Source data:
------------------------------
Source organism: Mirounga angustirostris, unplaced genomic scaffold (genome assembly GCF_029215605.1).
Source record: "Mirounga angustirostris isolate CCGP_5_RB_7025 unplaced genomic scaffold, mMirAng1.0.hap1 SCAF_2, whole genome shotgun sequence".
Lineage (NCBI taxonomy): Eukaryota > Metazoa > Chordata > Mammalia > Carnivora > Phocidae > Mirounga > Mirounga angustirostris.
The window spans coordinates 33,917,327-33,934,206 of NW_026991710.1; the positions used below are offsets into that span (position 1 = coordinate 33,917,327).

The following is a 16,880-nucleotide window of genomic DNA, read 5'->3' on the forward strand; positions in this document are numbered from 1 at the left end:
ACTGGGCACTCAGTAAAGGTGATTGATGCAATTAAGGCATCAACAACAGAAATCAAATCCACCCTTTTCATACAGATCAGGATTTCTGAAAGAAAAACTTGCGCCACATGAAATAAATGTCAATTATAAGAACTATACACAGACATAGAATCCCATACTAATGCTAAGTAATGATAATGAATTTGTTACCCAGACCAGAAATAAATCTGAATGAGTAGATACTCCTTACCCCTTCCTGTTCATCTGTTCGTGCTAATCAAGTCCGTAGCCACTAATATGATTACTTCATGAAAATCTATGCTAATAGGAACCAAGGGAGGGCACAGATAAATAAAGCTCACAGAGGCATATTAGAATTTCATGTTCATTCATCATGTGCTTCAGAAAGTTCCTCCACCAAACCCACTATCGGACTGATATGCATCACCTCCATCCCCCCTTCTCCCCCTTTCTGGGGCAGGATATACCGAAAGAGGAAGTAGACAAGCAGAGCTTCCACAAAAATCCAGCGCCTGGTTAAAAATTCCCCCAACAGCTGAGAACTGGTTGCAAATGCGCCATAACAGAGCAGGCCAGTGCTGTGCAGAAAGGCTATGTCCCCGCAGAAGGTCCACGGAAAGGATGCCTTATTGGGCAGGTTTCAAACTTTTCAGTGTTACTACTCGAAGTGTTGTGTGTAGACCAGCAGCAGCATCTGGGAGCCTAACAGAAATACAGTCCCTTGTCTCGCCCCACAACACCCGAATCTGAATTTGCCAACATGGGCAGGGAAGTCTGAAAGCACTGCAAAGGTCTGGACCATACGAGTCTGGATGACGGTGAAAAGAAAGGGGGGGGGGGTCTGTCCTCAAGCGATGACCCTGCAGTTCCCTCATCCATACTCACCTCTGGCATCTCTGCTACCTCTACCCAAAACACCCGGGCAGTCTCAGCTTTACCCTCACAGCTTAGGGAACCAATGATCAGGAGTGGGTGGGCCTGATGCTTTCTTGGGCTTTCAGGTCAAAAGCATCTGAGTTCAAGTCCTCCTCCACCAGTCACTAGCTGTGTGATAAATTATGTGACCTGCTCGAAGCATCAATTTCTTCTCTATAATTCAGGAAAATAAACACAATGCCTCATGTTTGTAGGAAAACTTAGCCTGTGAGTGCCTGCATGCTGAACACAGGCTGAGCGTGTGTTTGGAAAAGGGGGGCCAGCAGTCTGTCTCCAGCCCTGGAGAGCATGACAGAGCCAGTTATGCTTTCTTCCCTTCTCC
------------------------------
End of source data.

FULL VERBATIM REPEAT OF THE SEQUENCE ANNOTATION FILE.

Source organism: Mirounga angustirostris, unplaced genomic scaffold (genome assembly GCF_029215605.1).
Source record: "Mirounga angustirostris isolate CCGP_5_RB_7025 unplaced genomic scaffold, mMirAng1.0.hap1 SCAF_2, whole genome shotgun sequence".
Lineage (NCBI taxonomy): Eukaryota > Metazoa > Chordata > Mammalia > Carnivora > Phocidae > Mirounga > Mirounga angustirostris.
The window spans coordinates 33,917,327-33,934,206 of NW_026991710.1; the positions used below are offsets into that span (position 1 = coordinate 33,917,327).

The following is a 16,880-nucleotide window of genomic DNA, read 5'->3' on the forward strand; positions in this document are numbered from 1 at the left end:
ACTGGGCACTCAGTAAAGGTGATTGATGCAATTAAGGCATCAACAACAGAAATCAAATCCACCCTTTTCATACAGATCAGGATTTCTGAAAGAAAAACTTGCGCCACATGAAATAAATGTCAATTATAAGAACTATACACAGACATAGAATCCCATACTAATGCTAAGTAATGATAATGAATTTGTTACCCAGACCAGAAATAAATCTGAATGAGTAGATACTCCTTACCCCTTCCTGTTCATCTGTTCGTGCTAATCAAGTCCGTAGCCACTAATATGATTACTTCATGAAAATCTATGCTAATAGGAACCAAGGGAGGGCACAGATAAATAAAGCTCACAGAGGCATATTAGAATTTCATGTTCATTCATCATGTGCTTCAGAAAGTTCCTCCACCAAACCCACTATCGGACTGATATGCATCACCTCCATCCCCCCTTCTCCCCCTTTCTGGGGCAGGATATACCGAAAGAGGAAGTAGACAAGCAGAGCTTCCACAAAAATCCAGCGCCTGGTTAAAAATTCCCCCAACAGCTGAGAACTGGTTGCAAATGCGCCATAACAGAGCAGGCCAGTGCTGTGCAGAAAGGCTATGTCCCCGCAGAAGGTCCACGGAAAGGATGCCTTATTGGGCAGGTTTCAAACTTTTCAGTGTTACTACTCGAAGTGTTGTGTGTAGACCAGCAGCAGCATCTGGGAGCCTAACAGAAATACAGTCCCTTGTCTCGCCCCACAACACCCGAATCTGAATTTGCCAACATGGGCAGGGAAGTCTGAAAGCACTGCAAAGGTCTGGACCATACGAGTCTGGATGACGGTGAAAAGAAAGGGGGGGGGGGTCTGTCCTCAAGCGATGACCCTGCAGTTCCCTCATCCATACTCACCTCTGGCATCTCTGCTACCTCTACCCAAAACACCCGGGCAGTCTCAGCTTTACCCTCACAGCTTAGGGAACCAATGATCAGGAGTGGGTGGGCCTGATGCTTTCTTGGGCTTTCAGGTCAAAAGCATCTGAGTTCAAGTCCTCCTCCACCAGTCACTAGCTGTGTGATAAATTATGTGACCTGCTCGAAGCATCAATTTCTTCTCTATAATTCAGGAAAATAAACACAATGCCTCATGTTTGTAGGAAAACTTAGCCTGTGAGTGCCTGCATGCTGAACACAGGCTGAGCGTGTGTTTGGAAAAGGGGGGCCAGCAGTCTGTCTCCAGCCCTGGAGAGCATGACAGAGCCAGTTATGCTTTCTTCCCTTCTCC